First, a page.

The time of the Savior's public ministry was nearing its end. In His previous parables, the Lord taught about the preconditions for the dissemination of God's Kingdom amidst and within people. In His last six parables, the Lord spoke also about His Kingdom, full of grace, and stressed the idea of a person’s responsibility before God for disdaining the chance of salvation, or, even worse, for directly rejecting God's grace. These parables were told in Jerusalem in the last week of the Savior's life on earth. They revealed the teaching about the truth, or justice of God, the Second Coming of Christ and the Last Judgement. The last six parables include the parable about the wicked husbandmen, the barren fig tree, the wedding dinner, the laborers who received equal pay, the men waiting for their lord, and the ten virgins.

а) The Responsibility of a man.

The Lord who knows the hearts of men knows who have the most spiritual gifts, and to them He sends His grace in greater measure than to others. In ancient times, the Jewish people were distinguished for their exclusive spiritual gifts, and in the time of the New Testament these were the Greek and Russian peoples. God evinced extreme care of these peoples and poured out His gifts of grace onto them. This is witnessed by the great number of God's servants who shined amongst them. However, this abundance of the gifts of grace imposes a particular responsibility before God onto each nation and every single person. The Lord expects an effort of will from each of these people and also the tendency to go towards moral perfection, for "unto whomsoever much is given, of him shall be much required." Of course, it is far from true that everyone in these nations tends toward moral perfection; some people consciously turn away from God. Often the result is that an abundance of grace creates a certain polarization among the representatives of a select people: some of them attain to great spiritual heights, even sainthood, while others, contrarily, turn away from God and become hard-hearted, even becoming theomachists. In the parable of

The wicked husbandmen.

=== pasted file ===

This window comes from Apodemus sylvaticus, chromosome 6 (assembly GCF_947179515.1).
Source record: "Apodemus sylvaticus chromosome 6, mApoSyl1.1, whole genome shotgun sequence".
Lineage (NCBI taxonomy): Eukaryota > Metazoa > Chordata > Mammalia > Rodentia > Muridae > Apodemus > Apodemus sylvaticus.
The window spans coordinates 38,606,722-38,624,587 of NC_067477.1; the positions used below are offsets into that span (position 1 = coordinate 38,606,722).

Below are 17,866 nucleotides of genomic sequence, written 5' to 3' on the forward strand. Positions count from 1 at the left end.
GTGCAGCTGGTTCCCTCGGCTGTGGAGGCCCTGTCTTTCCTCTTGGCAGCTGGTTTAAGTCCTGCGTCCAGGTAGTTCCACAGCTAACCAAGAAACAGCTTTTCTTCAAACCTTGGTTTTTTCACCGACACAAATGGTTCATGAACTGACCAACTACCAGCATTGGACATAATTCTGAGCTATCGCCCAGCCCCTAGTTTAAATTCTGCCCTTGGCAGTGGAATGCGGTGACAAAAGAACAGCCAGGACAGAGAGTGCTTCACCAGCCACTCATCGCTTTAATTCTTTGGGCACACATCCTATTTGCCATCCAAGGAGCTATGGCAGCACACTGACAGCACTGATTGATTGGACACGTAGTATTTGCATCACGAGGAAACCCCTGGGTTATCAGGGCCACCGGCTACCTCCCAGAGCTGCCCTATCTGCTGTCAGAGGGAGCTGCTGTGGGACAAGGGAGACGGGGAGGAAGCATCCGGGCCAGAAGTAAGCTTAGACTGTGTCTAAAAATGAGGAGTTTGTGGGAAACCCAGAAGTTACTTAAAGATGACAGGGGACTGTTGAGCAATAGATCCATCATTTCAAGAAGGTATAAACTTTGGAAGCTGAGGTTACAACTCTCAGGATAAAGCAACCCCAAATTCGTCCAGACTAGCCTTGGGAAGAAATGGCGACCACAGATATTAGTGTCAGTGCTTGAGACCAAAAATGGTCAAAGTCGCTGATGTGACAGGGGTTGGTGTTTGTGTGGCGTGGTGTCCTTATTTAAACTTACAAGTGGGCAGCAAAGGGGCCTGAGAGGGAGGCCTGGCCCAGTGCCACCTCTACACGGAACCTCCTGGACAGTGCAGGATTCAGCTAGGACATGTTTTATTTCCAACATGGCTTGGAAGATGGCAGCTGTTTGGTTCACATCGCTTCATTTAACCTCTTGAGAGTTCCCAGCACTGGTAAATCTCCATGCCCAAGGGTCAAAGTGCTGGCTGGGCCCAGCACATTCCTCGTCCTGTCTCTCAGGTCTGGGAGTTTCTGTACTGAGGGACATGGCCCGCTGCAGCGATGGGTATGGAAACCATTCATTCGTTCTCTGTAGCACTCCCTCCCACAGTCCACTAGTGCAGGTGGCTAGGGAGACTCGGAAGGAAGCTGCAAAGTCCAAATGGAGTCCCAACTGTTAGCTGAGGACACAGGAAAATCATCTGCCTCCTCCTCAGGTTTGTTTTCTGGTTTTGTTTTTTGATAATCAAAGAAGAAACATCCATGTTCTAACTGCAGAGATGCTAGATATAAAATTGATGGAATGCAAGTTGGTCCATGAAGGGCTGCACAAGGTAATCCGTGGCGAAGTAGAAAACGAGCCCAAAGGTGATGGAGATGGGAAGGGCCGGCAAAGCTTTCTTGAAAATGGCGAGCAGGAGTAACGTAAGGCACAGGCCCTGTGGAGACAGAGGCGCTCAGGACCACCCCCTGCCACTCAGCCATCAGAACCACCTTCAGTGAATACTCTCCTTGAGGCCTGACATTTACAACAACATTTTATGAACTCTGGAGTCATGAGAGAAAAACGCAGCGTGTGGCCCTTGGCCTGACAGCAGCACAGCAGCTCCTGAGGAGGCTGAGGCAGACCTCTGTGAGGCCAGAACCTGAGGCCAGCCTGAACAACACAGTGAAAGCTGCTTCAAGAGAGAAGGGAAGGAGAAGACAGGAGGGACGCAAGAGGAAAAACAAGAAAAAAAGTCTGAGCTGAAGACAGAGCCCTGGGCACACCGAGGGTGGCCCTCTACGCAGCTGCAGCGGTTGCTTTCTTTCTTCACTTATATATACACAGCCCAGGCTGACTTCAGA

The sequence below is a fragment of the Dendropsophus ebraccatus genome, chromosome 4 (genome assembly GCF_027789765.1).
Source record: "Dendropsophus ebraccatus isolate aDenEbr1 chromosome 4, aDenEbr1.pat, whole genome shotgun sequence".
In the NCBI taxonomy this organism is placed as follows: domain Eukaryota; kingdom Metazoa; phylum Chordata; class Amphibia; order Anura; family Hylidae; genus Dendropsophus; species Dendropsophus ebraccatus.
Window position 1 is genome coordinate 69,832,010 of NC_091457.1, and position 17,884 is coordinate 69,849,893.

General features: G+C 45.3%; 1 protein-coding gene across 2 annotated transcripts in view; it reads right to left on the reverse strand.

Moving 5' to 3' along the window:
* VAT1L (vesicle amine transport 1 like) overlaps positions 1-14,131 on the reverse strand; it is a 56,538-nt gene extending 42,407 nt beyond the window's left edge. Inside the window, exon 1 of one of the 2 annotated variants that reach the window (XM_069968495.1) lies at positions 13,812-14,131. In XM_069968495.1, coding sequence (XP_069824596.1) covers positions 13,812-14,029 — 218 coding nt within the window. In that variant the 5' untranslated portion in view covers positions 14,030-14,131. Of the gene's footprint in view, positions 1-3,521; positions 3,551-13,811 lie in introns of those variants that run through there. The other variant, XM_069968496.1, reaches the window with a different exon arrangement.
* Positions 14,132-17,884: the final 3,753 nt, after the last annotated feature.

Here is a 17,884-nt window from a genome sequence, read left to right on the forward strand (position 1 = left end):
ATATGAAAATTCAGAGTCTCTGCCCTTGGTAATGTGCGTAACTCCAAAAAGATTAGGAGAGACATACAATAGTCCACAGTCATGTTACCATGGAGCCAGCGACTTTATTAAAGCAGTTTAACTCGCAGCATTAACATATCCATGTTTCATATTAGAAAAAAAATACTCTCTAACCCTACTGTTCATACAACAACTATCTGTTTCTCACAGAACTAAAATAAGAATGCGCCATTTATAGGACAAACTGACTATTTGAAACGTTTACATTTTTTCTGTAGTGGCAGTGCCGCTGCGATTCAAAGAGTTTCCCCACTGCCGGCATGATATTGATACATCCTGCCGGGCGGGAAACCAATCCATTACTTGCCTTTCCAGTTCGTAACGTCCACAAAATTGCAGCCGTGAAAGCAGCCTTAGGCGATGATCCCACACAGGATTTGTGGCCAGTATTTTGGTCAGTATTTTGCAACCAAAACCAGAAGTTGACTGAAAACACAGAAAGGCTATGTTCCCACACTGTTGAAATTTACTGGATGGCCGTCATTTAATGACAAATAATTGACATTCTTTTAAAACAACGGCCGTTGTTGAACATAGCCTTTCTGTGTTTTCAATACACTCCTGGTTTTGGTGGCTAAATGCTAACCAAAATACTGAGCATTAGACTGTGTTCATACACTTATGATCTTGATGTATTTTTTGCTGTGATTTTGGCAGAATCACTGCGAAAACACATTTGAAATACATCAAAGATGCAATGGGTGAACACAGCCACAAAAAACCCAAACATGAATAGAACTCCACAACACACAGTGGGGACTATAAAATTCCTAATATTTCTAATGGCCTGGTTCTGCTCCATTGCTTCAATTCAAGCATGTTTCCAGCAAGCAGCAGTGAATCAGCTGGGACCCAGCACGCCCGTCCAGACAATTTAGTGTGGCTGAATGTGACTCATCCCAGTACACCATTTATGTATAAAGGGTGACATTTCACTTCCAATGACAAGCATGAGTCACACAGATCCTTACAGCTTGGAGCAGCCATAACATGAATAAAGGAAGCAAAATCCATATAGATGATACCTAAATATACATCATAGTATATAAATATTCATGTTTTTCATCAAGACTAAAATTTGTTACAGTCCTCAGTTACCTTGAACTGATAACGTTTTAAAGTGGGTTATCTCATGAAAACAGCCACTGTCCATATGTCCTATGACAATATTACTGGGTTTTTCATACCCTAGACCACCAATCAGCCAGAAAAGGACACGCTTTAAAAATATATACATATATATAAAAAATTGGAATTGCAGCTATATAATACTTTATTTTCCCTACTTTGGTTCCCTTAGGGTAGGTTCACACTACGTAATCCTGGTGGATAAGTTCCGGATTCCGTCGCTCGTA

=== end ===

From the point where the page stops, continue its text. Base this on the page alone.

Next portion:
Christ shows what conspicuous obstinacy towards God is like in this parable, where the spiritual leaders of the Jews, the high priests, scribes and Pharisees, are depicted by the wicked husbandmen.

"A certain man planted a vineyard, and let it forth to husbandmen, and went into a far country for a long time. And at the season he sent a servant to the husbandmen, that they should give him of the fruit of the vineyard: but the husbandmen beat him, and sent him away empty. And again he sent another servant: and they beat him also, and entreated him shamefully, and sent him away empty. And again he sent a third: and they wounded him also, and cast him out. Then said the lord of the vineyard, What shall I do? I will send my beloved son: it may be they will reverence him when they see him. But when the husbandmen saw him, they reasoned among themselves, saying, This is the heir: come, let us kill him, that the inheritance may be ours. So they cast him out of the vineyard, and killed him. What therefore shall the lord of the vineyard do unto them? He shall come and destroy these husbandmen, and shall give the vineyard to others" (Lk. 20:9-16).

The implication of this parable is that the servants sent by the lord of the vineyard were the Old Testament prophets and the Apostles who then carried their work forward. Indeed, the majority of the prophets and Apostles died by the hand of the 'wicked husbandmen'. The fruit that the Lord expected from the Jewish people were faith and good works. The prophetic part of the parable — the punishment of the wicked husbandmen and the bestowal of the vineyard to others — came true 35 years after the Ascension of our Savior, when, in the time of the captain Titus, all of Palestine was devastated and the Jews were dispersed around the world. However, by the efforts of the apostles, the Kingdom of God was given over to other peoples. The compassion of the Son of God for the Jewish people, and His intention to save them from the approaching disaster is expressed in the parable of

The barren fig tree.

"A certain man had a fig tree planted in his vineyard; and he came and sought fruit thereon, and found none. Then said he unto the dresser of his vineyard, Behold, these three years I come seeking fruit on this fig tree, and find none: cut it down; why cumbereth it the ground? And he answering said unto him, Lord, let it alone this year also, till I shall dig about it, and dung it: And if it bear fruit, well: and if not, then after that thou shalt cut it down" (Lk. 13:6-9).